"For He is our peace"(v. 14) objectively, what He is in Himself: as He is "our righteousness"(Jer. 23:6), "our life" (Col. 3:3), "our hope"(1 Tim. 1:1)—though there is that which is correspondent to each wrought in us. He is "our peace"because He is Himself "the Prince of peace" and because He is the great and glorious Peacemaker. Christ is at once the Author, the Substance, and Center of peace. In what follows the apostle supplies proofs or exemplifications. Christ is our peace between ourselves mutually, and He is our peace between God and us. The key to a right understanding of what follows lies in bearing in mind that duality. As verses 11-13 exhibit a dual alienation—of Gentiles from Jews, of both from God, so verses 14-17 treat of a double reconciliation opposite to it. And accordingly in verses 18-22 we are shown the grand twofold privilege which results from it: access into the favor of God (v. 18), the introduction of a new and united worship of Himself (vv. 19-22).
"For He is our peace: who has made both one and has broken down the middle wall of partition"(v. 14). He who is not only the Giver of Peace, but the Peace itself, has united together believing Jews and Gentiles. Those who previously were alienated, are reconciled by Him, because He has broken down that which divided and separated them. Of old God had "fenced" His vineyard (Isa. 5:1,2; Ps. 80:8; Matthew 21:33-43), or as the margin reads it "made a wall about it"which had barred the Gentiles from an entrance into Israel’s spiritual things. The "middle wall of partition" is an expression which connotes the separating cause which existed between Jew and Gentile, but which was demolished by Christ when He had—as the Representative and Surety of each alike—"made both one"in Himself. As Christ’s death rent the veil of the temple — the innermost barrier to God — so it destroyed the middle wall of partition.
"Having abolished in His flesh the enmity—the law of commandments contained in ordinances"(v. 15). This tells us how Christ broke down that which divided. The middle wall of partition is now designated "the enmity," and that in turn, is described as "the law of commandments, etc."Here, too, there is a double reference: first to the ceremonial law of Moses which excluded Gentiles from the Jews. Second to the Covenant of works which excluded both from God. "In His flesh"is the same as "by His blood" (v. 13) and "by the cross"(v. 16). By His sacrificial and atoning death the Law—both as a ceremonial system and as a rule of justification—was annulled. In the parallel passage (Col. 2:14) the word ordinances is connected with "the handwriting that was against us,"that is, to a legal bond of indictment, which Christ took out of the way "nailing it to His cross."
"For to make in Himself of twain one new man, so making peace"(v. 15). In 2:10 the believer is declared to be "the workmanship of God," but there the glory of the creation is directly attributed to Christ, who is its Head and Life. The "twain"or "two" were the Jews and Gentiles, who were separate and hostile bodies, alike the children of wrath and dead in trespasses and sins. They are created anew so as to become "one new man"(collectively) and this by virtue of their federal union with Christ—therefore the "in Himself""So making peace."the present participle is used because the operation is a continuous one the work is done, but the fruit of it is progressive. The long feud in the human family is healed. In Christ "there is neither Jew nor Greek" (Gal. 3:28)—both disappearing when the "enmity"that sundered them was abolished. There is now one fold, one Shepherd.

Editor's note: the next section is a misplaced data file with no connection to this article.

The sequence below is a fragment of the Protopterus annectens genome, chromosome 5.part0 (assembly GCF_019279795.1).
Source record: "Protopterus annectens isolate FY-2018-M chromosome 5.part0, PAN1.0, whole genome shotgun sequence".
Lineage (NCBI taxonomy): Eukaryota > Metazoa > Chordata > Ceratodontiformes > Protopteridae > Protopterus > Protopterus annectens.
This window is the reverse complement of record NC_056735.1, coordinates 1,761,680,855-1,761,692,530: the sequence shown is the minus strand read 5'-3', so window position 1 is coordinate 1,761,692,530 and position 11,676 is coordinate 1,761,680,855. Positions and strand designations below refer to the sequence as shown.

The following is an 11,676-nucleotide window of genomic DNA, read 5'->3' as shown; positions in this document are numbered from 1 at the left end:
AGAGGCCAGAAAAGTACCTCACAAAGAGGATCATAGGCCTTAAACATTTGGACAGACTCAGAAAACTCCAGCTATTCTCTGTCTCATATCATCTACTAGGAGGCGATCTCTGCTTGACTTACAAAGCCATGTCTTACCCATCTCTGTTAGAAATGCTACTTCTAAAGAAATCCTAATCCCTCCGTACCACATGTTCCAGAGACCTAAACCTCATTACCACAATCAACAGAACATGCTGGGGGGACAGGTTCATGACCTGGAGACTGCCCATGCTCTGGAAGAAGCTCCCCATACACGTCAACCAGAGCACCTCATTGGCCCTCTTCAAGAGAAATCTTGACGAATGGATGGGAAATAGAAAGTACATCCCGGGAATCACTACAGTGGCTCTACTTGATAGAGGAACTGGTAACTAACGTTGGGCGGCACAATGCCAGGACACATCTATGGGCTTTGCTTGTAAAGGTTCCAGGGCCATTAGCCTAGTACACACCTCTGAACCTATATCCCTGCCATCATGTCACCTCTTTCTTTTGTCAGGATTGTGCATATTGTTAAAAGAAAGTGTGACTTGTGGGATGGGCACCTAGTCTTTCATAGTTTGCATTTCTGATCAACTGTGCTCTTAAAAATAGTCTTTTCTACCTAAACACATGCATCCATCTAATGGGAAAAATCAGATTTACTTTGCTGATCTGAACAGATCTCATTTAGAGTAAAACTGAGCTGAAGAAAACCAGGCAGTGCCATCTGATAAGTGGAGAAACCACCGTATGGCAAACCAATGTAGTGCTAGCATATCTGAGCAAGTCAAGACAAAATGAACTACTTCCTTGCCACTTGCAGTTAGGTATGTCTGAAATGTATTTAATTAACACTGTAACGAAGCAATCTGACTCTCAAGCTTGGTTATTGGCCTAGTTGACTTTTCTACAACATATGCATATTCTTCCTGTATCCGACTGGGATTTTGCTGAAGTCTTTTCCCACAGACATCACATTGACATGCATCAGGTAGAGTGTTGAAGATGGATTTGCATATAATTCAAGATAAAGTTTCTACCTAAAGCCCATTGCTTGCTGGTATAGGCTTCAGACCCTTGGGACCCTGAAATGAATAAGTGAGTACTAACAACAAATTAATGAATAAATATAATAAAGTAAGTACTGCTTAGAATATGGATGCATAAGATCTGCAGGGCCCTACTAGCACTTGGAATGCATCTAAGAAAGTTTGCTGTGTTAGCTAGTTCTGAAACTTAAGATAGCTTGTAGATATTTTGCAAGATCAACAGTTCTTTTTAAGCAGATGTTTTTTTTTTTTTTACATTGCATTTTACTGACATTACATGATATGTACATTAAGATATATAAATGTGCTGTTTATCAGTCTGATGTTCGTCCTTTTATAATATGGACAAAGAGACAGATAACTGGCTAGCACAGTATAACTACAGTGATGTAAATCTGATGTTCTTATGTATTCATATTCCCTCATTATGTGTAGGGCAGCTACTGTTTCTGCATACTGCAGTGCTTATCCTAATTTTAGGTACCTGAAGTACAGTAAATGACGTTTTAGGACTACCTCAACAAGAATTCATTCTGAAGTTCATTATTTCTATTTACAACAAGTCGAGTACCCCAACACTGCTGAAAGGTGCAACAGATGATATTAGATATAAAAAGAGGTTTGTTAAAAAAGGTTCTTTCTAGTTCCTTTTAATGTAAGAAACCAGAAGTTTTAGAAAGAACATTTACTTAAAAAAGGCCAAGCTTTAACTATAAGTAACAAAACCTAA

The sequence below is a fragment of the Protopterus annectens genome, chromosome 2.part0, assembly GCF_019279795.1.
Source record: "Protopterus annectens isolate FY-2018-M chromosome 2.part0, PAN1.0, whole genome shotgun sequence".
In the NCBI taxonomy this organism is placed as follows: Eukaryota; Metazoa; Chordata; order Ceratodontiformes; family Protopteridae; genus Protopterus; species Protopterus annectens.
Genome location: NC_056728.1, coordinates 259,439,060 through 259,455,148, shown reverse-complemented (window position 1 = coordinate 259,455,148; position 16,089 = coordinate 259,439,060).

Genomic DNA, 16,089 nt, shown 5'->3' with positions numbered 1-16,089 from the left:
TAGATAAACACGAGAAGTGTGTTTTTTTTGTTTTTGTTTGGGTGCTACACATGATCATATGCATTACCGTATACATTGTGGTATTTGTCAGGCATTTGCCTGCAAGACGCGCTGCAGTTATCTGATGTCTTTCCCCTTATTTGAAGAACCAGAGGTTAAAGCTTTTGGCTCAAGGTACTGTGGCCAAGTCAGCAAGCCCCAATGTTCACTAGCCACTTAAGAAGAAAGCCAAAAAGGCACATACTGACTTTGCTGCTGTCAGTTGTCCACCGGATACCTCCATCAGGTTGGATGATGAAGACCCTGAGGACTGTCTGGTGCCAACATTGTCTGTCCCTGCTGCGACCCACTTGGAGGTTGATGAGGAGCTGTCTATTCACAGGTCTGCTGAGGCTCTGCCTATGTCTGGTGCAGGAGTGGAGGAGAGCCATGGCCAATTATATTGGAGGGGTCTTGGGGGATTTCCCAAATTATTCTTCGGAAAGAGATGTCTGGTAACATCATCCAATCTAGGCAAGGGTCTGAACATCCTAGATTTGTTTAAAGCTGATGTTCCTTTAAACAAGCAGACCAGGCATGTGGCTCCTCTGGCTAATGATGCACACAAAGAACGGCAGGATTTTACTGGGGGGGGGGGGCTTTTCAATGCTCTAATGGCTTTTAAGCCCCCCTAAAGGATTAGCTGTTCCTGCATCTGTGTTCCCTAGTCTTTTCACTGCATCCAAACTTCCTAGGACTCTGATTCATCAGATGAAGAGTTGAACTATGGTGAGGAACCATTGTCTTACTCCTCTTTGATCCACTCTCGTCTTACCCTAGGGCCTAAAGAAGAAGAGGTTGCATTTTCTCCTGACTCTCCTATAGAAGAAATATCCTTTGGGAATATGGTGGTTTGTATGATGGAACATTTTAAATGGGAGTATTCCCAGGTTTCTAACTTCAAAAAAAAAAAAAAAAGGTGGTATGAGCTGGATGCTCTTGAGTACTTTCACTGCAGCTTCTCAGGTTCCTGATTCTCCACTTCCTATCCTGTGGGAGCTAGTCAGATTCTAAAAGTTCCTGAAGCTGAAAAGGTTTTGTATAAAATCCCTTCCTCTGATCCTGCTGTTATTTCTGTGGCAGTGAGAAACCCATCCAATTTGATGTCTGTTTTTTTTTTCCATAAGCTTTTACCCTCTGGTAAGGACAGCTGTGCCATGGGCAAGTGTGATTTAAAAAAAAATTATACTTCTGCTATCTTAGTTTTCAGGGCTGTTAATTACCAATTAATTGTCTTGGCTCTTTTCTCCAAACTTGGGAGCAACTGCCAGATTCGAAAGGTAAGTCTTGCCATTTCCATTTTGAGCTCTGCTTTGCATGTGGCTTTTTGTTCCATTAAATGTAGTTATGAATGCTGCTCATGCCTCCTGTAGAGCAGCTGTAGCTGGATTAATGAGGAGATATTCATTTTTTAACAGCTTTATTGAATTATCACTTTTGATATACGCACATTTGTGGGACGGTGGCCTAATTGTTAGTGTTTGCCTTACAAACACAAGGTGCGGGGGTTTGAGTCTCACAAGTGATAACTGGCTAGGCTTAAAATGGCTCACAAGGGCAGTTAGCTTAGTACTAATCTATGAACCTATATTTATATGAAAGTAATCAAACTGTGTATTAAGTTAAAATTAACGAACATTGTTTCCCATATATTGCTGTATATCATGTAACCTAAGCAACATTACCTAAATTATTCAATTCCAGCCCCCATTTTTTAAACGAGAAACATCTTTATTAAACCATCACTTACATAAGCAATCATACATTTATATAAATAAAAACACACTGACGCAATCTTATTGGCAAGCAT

"And that He might reconcile both unto God in one body by the cross, having slain the enmity in this way"(v. 16). Here the "enmity" which Christ slew is the barrier which existed between God and men—created by sin; and not the enmity in our hearts against God, for it was slain by Christ’s death and not by the working of His Spirit. To "reconcile" is to effect peace and unity between parties at variance. Christ reconciled both Jews and Gentiles unto God by propitiating Him, by satisfying the demands of His Law, in this way making it possible for Him to be just and yet the Justifier of the ungodly. There is no room for any uncertainty here. It was "by the cross" that Christ effected the reconciliation. The proximate design of a sacrifice is to appease God, and not to convert those for whom the offering is made. "Having slain the enmity" both amplifies and explains "by the cross." Christ’s death removed God’s wrath or judicial enmity from sinners.
And came and preached to you that were afar off (the Gentiles) and to them that were (in outward privileges) near (v. 17). As the "enmity"of verse 16 is the legal enmity of God, so the "peace"here is that "peace with God"(Rom. 5:1) into which Christ has brought all His redeemed. His "preaching" of it is after the cross, and therefore through His apostles (see 2 Cor. 5:20). It is the proclamation to those who savingly believe the Gospel that since the Law has been satisfied God is no longer hostile to us. Proof of that is "For through Him we both have access by one Spirit unto the Father" (v.18)—which had been impossible unless His wrath had been removed or His enmity slain. Christ has done something very much more than simply "open a way to God"He has actually brought us to God (1 Pet. 3:18), inducted us into His grace or favor (Rom. 5:2). As God determined to magnify the exceeding riches of His grace by permitting the most heinous sins in the lives of some of those whom He chose unto salvation for the glory of His Son He suffered the strongest and bitterest animosity to possess the hearts of Jews and Gentiles, that the efficacy of His mediation might be displayed in constituting them one new man in Himself—blessedly exemplified when those, who formerly would not eat with one another, sit down together to partake of the Lord’s Supper!